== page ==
I’ve been told I write strong female characters, which is good, because so far the majority of my protagonists have been female. It’s nice to know I do them justice and create characters that both men and women enjoy following.
So it’s no surprise that last week, while browsing for inspiration, the image below caught my eye. The character is sensibly clad, and looks like a formidable fighter, someone you’d approach with caution, no matter who you were. Impressive, because the realistic depiction of female warriors in sci-fi/fantasy isn’t exactly the norm. I clicked through, curious about the artist, and discovered she had included a short brief with the image. It deepened my appreciation for the artwork, and I share her sentiment. It’s the main reason I try hard to craft female characters that are just as complex, strong, confident, and independent as any male protagonist could be.
I contacted the artist and asked if I could repost her comments along with the artwork, because they're a good complement to the image. She was kind of enough to allow it, and I've included them below,
"Hilda" by Ros Kovac
I've expressed my thoughts in regards to the female representation in fantasy settings, few times in the past.
In short: I understand why artists make depictions of women that focus on showing off her body, instead of armor protection; I get the appeal of making huge breasted girls in high heels, that can magically kick ass. I totally support the right of artists of making chainmail bikinis, especially when they don't have any say in the design, because they're hired and respond to an Art Director. However, the fact that I get it and don't demand for them to stop, in the name of what I consider appropriate, doesn't mean that I like the bikini armor, or the bimbo that only serves as eye candy to sell a rather mediocre product.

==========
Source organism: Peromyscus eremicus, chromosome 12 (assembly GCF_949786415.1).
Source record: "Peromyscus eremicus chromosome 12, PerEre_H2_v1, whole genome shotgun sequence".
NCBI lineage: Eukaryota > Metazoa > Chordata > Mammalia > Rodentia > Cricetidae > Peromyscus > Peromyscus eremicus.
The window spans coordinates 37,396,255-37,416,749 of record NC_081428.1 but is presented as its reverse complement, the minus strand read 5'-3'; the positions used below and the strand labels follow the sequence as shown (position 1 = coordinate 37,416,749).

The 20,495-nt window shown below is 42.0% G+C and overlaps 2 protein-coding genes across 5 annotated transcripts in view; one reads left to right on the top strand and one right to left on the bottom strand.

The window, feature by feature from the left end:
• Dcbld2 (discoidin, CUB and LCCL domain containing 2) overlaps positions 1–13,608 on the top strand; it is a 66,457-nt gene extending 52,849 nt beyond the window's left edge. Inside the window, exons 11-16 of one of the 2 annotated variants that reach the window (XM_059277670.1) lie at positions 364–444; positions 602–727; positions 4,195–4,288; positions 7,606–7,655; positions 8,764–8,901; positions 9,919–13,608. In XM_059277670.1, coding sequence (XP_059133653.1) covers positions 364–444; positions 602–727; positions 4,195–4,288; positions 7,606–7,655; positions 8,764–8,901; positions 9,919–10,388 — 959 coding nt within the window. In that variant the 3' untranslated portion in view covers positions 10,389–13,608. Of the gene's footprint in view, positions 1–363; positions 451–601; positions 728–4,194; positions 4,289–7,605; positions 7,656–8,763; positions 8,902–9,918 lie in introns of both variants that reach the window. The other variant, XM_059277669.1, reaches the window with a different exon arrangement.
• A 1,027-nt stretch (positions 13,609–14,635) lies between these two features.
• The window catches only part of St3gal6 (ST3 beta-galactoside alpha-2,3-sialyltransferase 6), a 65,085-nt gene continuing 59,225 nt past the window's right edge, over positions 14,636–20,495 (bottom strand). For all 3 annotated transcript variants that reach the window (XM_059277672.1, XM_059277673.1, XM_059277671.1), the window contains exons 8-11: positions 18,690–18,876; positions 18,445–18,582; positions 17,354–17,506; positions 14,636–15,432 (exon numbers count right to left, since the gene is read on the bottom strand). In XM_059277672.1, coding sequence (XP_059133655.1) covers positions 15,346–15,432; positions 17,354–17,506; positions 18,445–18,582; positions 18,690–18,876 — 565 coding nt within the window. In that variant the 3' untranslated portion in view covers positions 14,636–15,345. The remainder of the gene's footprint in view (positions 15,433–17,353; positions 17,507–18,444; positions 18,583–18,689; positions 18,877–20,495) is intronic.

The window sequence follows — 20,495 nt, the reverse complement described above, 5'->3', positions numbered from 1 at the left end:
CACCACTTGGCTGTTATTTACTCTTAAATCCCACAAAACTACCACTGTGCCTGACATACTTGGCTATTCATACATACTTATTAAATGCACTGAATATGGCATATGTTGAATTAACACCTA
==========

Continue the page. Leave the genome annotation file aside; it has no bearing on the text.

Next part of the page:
Instead of whining about "why no one makes female warriors that I, as a woman, find appealing!?", I took on the task of creating a rather simple design of a woman that could potentially kick ass, but still appealed to what I find physically/visually attractive as an artist—mostly because I like painting attractive people, and this is a personal work, so I just have to please myself for once!—and that's how Hilda was born.
"Hilda" was just a quick name that came to mind after finishing the work, since "Generic barbarian woman" was too bland for a title. I mostly focused on the aesthetics aspects, especially the armor, taking into consideration what I expressed above, my parameters were:
This is by no means an attempt at a statement, lecturing or trying to tell people this is the right thing to do with female characters. It was simply, a very fun exercise I made between client works, which had been occupying my entire time lately.
Thanks for reading,
You can check out more of Ros’ work at the portfolio links above. And if her comments resonate with you, share the link. Who knows, maybe we can inspire others to think a little differently about character development, regardless what form it takes.